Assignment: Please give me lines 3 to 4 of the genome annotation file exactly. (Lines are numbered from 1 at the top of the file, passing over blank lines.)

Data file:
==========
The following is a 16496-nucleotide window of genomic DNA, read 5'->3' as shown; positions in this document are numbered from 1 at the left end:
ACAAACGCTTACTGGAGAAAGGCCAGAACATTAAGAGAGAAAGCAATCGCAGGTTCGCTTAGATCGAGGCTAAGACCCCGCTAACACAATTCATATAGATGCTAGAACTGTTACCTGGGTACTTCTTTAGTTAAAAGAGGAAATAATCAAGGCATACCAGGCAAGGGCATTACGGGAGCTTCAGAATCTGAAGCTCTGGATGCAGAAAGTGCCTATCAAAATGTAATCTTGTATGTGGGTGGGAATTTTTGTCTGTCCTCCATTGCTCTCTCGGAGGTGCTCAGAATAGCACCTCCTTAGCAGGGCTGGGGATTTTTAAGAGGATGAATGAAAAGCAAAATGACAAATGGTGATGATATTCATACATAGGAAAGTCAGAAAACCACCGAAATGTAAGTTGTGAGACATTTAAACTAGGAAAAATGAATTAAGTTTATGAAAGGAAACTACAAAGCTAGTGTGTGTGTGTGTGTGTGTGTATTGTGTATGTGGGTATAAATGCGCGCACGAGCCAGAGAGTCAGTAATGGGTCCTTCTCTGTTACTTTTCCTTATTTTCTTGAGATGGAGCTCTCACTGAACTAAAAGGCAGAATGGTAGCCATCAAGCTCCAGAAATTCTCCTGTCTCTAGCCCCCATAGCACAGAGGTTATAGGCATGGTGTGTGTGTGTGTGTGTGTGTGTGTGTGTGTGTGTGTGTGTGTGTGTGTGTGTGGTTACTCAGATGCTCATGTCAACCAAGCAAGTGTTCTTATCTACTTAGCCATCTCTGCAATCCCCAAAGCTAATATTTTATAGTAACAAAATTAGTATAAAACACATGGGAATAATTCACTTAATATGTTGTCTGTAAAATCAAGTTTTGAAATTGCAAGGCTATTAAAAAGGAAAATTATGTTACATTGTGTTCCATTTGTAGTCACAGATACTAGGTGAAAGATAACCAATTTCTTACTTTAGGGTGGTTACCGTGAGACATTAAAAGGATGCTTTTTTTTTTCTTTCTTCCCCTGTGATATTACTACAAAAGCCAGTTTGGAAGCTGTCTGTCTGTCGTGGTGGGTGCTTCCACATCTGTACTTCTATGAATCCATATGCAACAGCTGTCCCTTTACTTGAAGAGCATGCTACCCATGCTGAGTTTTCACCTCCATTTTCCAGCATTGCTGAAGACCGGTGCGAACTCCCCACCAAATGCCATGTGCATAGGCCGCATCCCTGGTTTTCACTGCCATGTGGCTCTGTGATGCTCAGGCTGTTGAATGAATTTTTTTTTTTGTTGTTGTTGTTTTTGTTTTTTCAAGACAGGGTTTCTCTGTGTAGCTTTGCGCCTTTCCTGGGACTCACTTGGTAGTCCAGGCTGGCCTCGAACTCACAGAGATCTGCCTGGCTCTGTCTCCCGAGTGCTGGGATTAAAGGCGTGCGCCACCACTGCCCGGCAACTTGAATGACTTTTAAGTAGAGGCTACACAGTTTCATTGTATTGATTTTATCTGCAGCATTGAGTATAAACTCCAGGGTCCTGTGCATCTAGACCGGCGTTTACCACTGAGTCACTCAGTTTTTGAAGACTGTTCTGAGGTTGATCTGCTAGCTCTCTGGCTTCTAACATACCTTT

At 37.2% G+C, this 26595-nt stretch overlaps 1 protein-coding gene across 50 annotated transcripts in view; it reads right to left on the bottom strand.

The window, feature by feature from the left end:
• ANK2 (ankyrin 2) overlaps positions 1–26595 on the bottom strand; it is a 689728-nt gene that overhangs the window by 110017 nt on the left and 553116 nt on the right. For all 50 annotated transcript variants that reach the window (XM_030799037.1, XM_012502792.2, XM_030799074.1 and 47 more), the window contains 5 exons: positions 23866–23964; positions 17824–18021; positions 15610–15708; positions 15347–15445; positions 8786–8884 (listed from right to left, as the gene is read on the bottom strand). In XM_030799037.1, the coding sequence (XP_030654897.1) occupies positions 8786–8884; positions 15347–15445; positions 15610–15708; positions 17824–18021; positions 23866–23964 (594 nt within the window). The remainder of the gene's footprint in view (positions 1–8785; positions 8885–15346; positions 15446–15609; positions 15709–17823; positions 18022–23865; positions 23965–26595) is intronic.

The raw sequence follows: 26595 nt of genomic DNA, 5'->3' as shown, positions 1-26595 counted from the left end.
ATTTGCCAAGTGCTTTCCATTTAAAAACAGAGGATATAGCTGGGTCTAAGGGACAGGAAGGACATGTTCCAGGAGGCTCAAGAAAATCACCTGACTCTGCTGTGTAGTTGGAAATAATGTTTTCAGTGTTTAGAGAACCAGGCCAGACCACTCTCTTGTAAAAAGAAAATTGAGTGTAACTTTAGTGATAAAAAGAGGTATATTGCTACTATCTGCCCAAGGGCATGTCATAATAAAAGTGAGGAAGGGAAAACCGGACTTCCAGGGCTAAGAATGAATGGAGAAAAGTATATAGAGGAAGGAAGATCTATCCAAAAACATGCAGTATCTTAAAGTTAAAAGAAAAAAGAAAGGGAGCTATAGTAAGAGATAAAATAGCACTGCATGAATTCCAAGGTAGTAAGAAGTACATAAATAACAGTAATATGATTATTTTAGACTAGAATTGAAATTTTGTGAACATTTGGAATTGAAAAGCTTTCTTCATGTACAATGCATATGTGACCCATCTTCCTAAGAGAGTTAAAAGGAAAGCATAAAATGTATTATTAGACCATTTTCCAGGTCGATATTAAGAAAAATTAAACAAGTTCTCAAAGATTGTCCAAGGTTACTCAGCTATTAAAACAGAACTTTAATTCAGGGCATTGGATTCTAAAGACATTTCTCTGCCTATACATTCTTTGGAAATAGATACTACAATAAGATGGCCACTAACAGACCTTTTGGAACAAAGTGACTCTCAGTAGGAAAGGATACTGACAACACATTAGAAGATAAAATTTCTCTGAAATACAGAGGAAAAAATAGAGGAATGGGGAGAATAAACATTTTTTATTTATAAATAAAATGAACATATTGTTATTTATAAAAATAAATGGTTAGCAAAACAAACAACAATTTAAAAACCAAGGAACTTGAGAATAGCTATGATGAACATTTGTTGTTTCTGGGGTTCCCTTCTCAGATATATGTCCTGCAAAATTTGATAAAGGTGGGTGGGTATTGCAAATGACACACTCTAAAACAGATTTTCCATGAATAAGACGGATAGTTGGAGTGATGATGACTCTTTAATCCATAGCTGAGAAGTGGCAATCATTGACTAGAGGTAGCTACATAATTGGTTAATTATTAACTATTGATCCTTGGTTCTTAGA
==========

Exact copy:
At 37.2% G+C, this 26595-nt stretch overlaps 1 protein-coding gene across 50 annotated transcripts in view; it reads right to left on the bottom strand.

The window, feature by feature from the left end: